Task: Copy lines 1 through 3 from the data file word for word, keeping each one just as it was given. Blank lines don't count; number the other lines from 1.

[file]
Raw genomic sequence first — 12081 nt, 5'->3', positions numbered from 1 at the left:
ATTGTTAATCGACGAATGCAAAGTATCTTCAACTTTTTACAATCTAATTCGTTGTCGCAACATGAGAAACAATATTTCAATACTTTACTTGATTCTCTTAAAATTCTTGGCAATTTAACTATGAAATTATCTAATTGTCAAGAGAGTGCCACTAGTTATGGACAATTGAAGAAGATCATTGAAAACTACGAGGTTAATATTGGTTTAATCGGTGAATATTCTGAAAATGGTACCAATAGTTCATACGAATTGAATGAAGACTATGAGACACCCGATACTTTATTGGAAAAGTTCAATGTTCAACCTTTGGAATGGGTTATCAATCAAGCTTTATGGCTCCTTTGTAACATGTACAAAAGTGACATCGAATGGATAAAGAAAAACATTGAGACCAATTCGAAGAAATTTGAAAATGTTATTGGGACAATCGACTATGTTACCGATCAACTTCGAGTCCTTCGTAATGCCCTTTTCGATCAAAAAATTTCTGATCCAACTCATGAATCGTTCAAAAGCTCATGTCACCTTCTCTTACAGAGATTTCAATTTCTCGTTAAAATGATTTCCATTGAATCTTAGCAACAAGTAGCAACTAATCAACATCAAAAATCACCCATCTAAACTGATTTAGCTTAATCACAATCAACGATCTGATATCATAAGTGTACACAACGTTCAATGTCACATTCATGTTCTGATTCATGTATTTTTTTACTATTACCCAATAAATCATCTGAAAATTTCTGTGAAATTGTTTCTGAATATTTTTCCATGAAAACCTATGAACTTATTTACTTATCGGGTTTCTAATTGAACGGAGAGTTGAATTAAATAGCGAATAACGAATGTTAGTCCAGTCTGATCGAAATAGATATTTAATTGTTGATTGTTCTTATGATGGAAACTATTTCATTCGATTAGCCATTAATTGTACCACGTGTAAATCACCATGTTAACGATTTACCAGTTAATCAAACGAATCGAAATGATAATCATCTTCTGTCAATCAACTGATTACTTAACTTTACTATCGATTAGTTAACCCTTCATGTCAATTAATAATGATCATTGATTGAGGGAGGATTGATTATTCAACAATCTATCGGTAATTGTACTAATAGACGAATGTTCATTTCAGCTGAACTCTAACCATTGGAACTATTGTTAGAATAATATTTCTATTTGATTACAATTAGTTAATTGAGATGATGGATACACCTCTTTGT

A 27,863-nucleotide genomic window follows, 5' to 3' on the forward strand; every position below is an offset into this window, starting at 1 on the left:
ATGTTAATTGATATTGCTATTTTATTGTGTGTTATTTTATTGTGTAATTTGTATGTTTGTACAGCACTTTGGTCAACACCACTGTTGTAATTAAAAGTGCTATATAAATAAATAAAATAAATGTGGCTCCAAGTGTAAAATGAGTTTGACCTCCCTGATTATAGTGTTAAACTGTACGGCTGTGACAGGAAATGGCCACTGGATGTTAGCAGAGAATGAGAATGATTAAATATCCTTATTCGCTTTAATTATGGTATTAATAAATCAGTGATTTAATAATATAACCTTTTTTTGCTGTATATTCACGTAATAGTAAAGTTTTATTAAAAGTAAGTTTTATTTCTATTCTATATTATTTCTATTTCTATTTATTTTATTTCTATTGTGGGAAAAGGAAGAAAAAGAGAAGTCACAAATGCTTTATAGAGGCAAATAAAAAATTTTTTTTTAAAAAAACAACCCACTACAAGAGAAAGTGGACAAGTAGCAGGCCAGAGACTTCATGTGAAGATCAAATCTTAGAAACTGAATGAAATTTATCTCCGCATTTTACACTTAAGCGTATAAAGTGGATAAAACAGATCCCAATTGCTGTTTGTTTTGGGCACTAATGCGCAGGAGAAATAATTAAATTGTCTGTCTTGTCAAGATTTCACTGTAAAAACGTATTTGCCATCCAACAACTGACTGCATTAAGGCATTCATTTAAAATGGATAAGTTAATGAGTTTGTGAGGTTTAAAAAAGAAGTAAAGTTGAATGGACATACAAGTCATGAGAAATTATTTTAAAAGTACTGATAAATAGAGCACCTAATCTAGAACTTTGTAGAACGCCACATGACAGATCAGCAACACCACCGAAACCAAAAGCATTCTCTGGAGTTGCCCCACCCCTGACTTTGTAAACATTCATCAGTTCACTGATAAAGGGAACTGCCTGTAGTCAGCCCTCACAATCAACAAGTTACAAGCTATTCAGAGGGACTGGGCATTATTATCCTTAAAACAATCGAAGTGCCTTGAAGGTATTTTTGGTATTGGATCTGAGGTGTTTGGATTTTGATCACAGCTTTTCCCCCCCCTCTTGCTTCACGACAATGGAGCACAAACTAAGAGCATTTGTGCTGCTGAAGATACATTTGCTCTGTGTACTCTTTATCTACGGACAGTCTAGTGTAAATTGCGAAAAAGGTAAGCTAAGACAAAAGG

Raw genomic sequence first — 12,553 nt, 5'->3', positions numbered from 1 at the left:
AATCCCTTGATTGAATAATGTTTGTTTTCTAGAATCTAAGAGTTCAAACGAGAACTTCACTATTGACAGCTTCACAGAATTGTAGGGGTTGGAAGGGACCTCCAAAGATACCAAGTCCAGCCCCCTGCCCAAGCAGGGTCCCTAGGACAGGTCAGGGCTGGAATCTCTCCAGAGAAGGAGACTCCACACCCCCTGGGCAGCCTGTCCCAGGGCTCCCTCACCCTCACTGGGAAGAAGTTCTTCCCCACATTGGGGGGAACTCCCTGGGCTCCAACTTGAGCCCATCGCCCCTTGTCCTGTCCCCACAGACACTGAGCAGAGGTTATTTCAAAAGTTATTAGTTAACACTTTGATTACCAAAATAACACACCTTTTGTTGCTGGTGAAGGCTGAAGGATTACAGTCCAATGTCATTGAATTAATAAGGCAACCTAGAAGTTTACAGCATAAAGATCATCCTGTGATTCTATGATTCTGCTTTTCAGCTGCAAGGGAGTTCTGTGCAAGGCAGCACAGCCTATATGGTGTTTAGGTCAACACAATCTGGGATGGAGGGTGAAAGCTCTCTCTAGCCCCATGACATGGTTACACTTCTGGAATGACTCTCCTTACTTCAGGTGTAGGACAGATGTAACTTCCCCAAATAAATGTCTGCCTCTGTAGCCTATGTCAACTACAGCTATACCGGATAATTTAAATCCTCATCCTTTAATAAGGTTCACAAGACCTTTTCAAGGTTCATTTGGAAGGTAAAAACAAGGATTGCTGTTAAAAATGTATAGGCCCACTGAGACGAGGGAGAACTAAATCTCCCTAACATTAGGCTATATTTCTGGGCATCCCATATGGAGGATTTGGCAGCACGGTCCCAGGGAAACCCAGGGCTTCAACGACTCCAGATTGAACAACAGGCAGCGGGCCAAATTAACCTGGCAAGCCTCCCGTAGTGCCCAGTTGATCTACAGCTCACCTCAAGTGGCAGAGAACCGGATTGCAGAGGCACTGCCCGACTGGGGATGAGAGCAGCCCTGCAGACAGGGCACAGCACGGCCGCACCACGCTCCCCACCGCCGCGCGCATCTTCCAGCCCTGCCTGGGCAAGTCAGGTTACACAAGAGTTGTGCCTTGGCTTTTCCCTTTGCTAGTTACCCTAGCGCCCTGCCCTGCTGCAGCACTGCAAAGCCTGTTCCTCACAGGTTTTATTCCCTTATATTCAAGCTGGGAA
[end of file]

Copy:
Raw genomic sequence first — 12081 nt, 5'->3', positions numbered from 1 at the left:
ATTGTTAATCGACGAATGCAAAGTATCTTCAACTTTTTACAATCTAATTCGTTGTCGCAACATGAGAAACAATATTTCAATACTTTACTTGATTCTCTTAAAATTCTTGGCAATTTAACTATGAAATTATCTAATTGTCAAGAGAGTGCCACTAGTTATGGACAATTGAAGAAGATCATTGAAAACTACGAGGTTAATATTGGTTTAATCGGTGAATATTCTGAAAATGGTACCAATAGTTCATACGAATTGAATGAAGACTATGAGACACCCGATACTTTATTGGAAAAGTTCAATGTTCAACCTTTGGAATGGGTTATCAATCAAGCTTTATGGCTCCTTTGTAACATGTACAAAAGTGACATCGAATGGATAAAGAAAAACATTGAGACCAATTCGAAGAAATTTGAAAATGTTATTGGGACAATCGACTATGTTACCGATCAACTTCGAGTCCTTCGTAATGCCCTTTTCGATCAAAAAATTTCTGATCCAACTCATGAATCGTTCAAAAGCTCATGTCACCTTCTCTTACAGAGATTTCAATTTCTCGTTAAAATGATTTCCATTGAATCTTAGCAACAAGTAGCAACTAATCAACATCAAAAATCACCCATCTAAACTGATTTAGCTTAATCACAATCAACGATCTGATATCATAAGTGTACACAACGTTCAATGTCACATTCATGTTCTGATTCATGTATTTTTTTACTATTACCCAATAAATCATCTGAAAATTTCTGTGAAATTGTTTCTGAATATTTTTCCATGAAAACCTATGAACTTATTTACTTATCGGGTTTCTAATTGAACGGAGAGTTGAATTAAATAGCGAATAACGAATGTTAGTCCAGTCTGATCGAAATAGATATTTAATTGTTGATTGTTCTTATGATGGAAACTATTTCATTCGATTAGCCATTAATTGTACCACGTGTAAATCACCATGTTAACGATTTACCAGTTAATCAAACGAATCGAAATGATAATCATCTTCTGTCAATCAACTGATTACTTAACTTTACTATCGATTAGTTAACCCTTCATGTCAATTAATAATGATCATTGATTGAGGGAGGATTGATTATTCAACAATCTATCGGTAATTGTACTAATAGACGAATGTTCATTTCAGCTGAACTCTAACCATTGGAACTATTGTTAGAATAATATTTCTATTTGATTACAATTAGTTAATTGAGATGATGGATACACCTCTTTGT

A 27,863-nucleotide genomic window follows, 5' to 3' on the forward strand; every position below is an offset into this window, starting at 1 on the left: